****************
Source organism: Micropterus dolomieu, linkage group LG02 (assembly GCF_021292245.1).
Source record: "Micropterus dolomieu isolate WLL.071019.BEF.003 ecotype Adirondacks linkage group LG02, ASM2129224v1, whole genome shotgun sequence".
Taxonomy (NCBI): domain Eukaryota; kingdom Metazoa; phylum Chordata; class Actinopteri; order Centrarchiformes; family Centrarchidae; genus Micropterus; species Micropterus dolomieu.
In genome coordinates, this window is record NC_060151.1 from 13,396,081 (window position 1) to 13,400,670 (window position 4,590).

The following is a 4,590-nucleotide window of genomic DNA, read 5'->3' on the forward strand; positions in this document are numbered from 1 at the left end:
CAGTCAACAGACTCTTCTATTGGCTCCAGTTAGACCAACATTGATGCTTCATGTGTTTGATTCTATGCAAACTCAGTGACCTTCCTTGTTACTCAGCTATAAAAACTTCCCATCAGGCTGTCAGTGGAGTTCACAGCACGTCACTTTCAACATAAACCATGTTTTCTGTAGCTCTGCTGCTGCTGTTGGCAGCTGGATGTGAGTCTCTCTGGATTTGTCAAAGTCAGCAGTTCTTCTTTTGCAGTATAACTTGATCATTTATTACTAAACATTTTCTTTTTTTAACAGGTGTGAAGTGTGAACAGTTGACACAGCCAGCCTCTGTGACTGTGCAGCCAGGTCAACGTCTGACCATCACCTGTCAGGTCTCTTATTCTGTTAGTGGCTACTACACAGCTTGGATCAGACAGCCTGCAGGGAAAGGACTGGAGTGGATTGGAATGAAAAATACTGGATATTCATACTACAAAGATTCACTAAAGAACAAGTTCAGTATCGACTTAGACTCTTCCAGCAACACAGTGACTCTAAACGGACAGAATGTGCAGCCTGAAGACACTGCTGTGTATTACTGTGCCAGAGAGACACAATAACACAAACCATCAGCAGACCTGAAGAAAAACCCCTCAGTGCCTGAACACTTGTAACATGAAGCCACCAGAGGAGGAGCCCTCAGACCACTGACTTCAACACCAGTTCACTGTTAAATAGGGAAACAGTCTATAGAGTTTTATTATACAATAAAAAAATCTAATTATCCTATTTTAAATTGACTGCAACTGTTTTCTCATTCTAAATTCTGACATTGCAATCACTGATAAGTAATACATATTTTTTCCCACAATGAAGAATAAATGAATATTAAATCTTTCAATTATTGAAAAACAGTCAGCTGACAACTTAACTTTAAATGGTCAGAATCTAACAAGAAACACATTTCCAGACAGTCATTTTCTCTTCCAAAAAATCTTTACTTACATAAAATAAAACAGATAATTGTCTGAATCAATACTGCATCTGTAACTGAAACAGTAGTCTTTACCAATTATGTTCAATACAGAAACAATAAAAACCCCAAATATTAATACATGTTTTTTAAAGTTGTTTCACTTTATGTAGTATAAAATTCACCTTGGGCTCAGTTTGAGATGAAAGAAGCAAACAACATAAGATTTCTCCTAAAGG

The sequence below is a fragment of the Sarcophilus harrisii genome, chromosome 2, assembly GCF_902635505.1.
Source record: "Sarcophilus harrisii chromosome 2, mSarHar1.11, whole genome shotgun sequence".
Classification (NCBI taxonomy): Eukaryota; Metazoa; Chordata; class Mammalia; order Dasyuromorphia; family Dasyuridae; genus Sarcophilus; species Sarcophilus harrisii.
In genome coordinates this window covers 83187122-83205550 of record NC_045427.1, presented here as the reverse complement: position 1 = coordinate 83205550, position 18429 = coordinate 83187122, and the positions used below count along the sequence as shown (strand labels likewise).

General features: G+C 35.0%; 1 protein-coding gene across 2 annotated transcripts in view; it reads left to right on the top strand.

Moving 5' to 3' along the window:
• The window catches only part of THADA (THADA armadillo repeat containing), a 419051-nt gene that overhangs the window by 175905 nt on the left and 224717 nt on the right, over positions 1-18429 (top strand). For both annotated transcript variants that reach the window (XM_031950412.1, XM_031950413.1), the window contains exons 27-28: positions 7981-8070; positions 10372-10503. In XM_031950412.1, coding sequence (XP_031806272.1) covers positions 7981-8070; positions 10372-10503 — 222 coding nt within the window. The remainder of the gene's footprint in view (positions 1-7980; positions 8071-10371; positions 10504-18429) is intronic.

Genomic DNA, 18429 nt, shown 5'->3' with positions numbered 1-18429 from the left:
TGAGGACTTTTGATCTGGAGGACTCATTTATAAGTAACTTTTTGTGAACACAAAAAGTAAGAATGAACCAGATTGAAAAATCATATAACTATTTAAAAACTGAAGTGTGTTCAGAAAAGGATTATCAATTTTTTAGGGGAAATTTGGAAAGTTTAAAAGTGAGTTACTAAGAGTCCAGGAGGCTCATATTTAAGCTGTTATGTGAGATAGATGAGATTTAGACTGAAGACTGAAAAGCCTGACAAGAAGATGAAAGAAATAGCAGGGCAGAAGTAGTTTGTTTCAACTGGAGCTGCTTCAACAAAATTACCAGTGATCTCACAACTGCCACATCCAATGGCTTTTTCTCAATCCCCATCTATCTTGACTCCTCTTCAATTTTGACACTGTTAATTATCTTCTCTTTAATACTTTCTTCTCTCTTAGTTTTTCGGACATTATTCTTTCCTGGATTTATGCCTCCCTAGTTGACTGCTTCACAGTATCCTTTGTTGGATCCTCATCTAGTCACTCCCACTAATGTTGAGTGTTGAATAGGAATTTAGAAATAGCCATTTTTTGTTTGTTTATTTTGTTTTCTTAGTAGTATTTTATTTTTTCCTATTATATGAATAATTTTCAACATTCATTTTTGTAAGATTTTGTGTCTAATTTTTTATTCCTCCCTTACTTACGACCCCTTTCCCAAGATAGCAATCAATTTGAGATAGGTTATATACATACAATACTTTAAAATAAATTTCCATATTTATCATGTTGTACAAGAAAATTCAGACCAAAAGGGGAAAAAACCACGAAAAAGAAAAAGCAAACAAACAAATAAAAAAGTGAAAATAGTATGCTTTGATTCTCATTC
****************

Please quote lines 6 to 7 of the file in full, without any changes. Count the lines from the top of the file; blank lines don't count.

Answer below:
CAGTCAACAGACTCTTCTATTGGCTCCAGTTAGACCAACATTGATGCTTCATGTGTTTGATTCTATGCAAACTCAGTGACCTTCCTTGTTACTCAGCTATAAAAACTTCCCATCAGGCTGTCAGTGGAGTTCACAGCACGTCACTTTCAACATAAACCATGTTTTCTGTAGCTCTGCTGCTGCTGTTGGCAGCTGGATGTGAGTCTCTCTGGATTTGTCAAAGTCAGCAGTTCTTCTTTTGCAGTATAACTTGATCATTTATTACTAAACATTTTCTTTTTTTAACAGGTGTGAAGTGTGAACAGTTGACACAGCCAGCCTCTGTGACTGTGCAGCCAGGTCAACGTCTGACCATCACCTGTCAGGTCTCTTATTCTGTTAGTGGCTACTACACAGCTTGGATCAGACAGCCTGCAGGGAAAGGACTGGAGTGGATTGGAATGAAAAATACTGGATATTCATACTACAAAGATTCACTAAAGAACAAGTTCAGTATCGACTTAGACTCTTCCAGCAACACAGTGACTCTAAACGGACAGAATGTGCAGCCTGAAGACACTGCTGTGTATTACTGTGCCAGAGAGACACAATAACACAAACCATCAGCAGACCTGAAGAAAAACCCCTCAGTGCCTGAACACTTGTAACATGAAGCCACCAGAGGAGGAGCCCTCAGACCACTGACTTCAACACCAGTTCACTGTTAAATAGGGAAACAGTCTATAGAGTTTTATTATACAATAAAAAAATCTAATTATCCTATTTTAAATTGACTGCAACTGTTTTCTCATTCTAAATTCTGACATTGCAATCACTGATAAGTAATACATATTTTTTCCCACAATGAAGAATAAATGAATATTAAATCTTTCAATTATTGAAAAACAGTCAGCTGACAACTTAACTTTAAATGGTCAGAATCTAACAAGAAACACATTTCCAGACAGTCATTTTCTCTTCCAAAAAATCTTTACTTACATAAAATAAAACAGATAATTGTCTGAATCAATACTGCATCTGTAACTGAAACAGTAGTCTTTACCAATTATGTTCAATACAGAAACAATAAAAACCCCAAATATTAATACATGTTTTTTAAAGTTGTTTCACTTTATGTAGTATAAAATTCACCTTGGGCTCAGTTTGAGATGAAAGAAGCAAACAACATAAGATTTCTCCTAAAGG

The sequence below is a fragment of the Sarcophilus harrisii genome, chromosome 2, assembly GCF_902635505.1.